Thx to anyone who can answer today's FM trivia question!!
Trick question - with or without the use of the FM GUI?
1. Via the FM interface to define a variable, FM will only save the first 1022 characters of your variable definition - if you dare try to enter that many via the GUI dialogue slot.
2. Importing a variable via MIF, adds virtually any length - I've tested out 2510 characters. HOWEVER, FM will only display the first 1023 characters of this string.
If you save the file to MIF, you can still see the original length of the variable. The other caveat is that if you touch any of these long variables via the FM GUI (Edit Variables), then FM will truncate it down to 1022 characters - regardless of how you save (binary or MIF).
FWIW - Klaus Daube lists (see: http://daube.ch/docu/fmaker25.html ):
Until FM 7.2: up to 255 characters including meta-notations (such as
<Default ¶ Font> or \t - this counts as 16 resp. 2 characters). See also note Variables below
From FM 8.0: up to 2023 Windows Codepage characters or up to 2022 UTF-8 characters
I'd say that this is not quite correct. You could enter more than 255 prior to FM 7.2 as well, but again the display issue via the GUI kicked in and truncated down to 255. The newer versions only display 1022/1023 but you can enter more than 2510 characters (which in this case is futile anyway).
I'm stuck on Frame 7.2 until the Q1-04 budget is approved and I have hit the 255 character limit you mentioned with some frequently used phrases that opens an app. from a multilevel submenu.
BTW, this is the kind of information I try to put into my manuals - data type (string, integer, real number, Boolean) and maximum characters allowed. Adobe should do the same.
Is there an alternative method to insert a long, formatted, text string without a lot of searching, cutting and pasting?
One such workaround might be to put the text on a reference page, but that would take more time that a variable. I guess I could also create two variables, with one that includes the first two menu options and another that completes the menu path.
As an example of the problem, the following text is all that fits in the variable (the symbol font is a right arrow):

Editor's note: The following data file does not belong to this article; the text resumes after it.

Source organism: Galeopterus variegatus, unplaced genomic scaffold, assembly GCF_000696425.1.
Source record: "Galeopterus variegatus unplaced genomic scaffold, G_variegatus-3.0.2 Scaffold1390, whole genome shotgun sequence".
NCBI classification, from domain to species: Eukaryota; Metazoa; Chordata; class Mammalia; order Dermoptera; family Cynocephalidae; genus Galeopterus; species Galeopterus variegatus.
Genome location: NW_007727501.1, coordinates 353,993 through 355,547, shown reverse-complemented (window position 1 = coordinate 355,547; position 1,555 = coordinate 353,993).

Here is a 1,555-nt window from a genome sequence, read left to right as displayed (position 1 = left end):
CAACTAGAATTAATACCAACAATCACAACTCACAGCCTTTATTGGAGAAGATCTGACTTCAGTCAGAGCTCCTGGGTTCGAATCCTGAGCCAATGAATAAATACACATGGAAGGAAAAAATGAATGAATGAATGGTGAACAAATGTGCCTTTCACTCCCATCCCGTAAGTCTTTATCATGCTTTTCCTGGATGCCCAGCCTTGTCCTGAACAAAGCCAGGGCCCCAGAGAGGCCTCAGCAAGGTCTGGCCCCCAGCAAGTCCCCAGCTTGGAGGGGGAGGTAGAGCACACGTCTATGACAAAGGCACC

To open RMI, select <Bold text>Applications <Symbol font>Æ<Default ¶ Font> <Bold text>Control Technologies <Symbol font>Æ<Default ¶ Font> <Bold text>Remote Machine Interfaces <Symbol font>Æ<Default ¶ Font> <Bold text>Calibration Tool<Default ¶ Font> from
The following is the complete sentence:
To open RMI, select <Bold text>Applications <Symbol font>Æ<Default ¶ Font> <Bold text>Control Technologies <Symbol font>Æ<Default ¶ Font> <Bold text>Remote Machine Interfaces <Symbol font>Æ<Default ¶ Font> <Bold text>Calibration Tool<Default ¶ Font> from the desktop menu.
I'm looking forward to Frame 11, which I believe has a feature like Word Autotext.
Try using Steve Kubis' Auto-Text tool. Well worth the price ($10).
I know Arnis mentoned autext from siliconprairiesoftware.com recently - I'm not sure if it was on this thread or another one. Definitely worth a look.
The following suggestion probably goes against all the good work you've done on creating human-readable format names, as an aid to making it easy to format content consistently. Readable names means no guessing, hence fewer formatting errors.
That said: How about creating very short format names, to reduce character count, with the aim of working within the variables' character limit?
There's no reason preventing the use of two sets of format names, long and short, with the same formatting properties, EXCEPT that it might make users crazy!
Using short character tag names is one of of the "best practices" that Shomo Peretts always talks about in his webinars. He typically shows one set of duplicate chartags that are just single letters and also uses the </> alternate for the <Default ¶ Font> tag to keep the character count down.
Thanks for that tip on the </> chartag.
Where can I find out about those other shorthand chartags you mentioned? With my current character limit, it would be good to know the alternative chartags.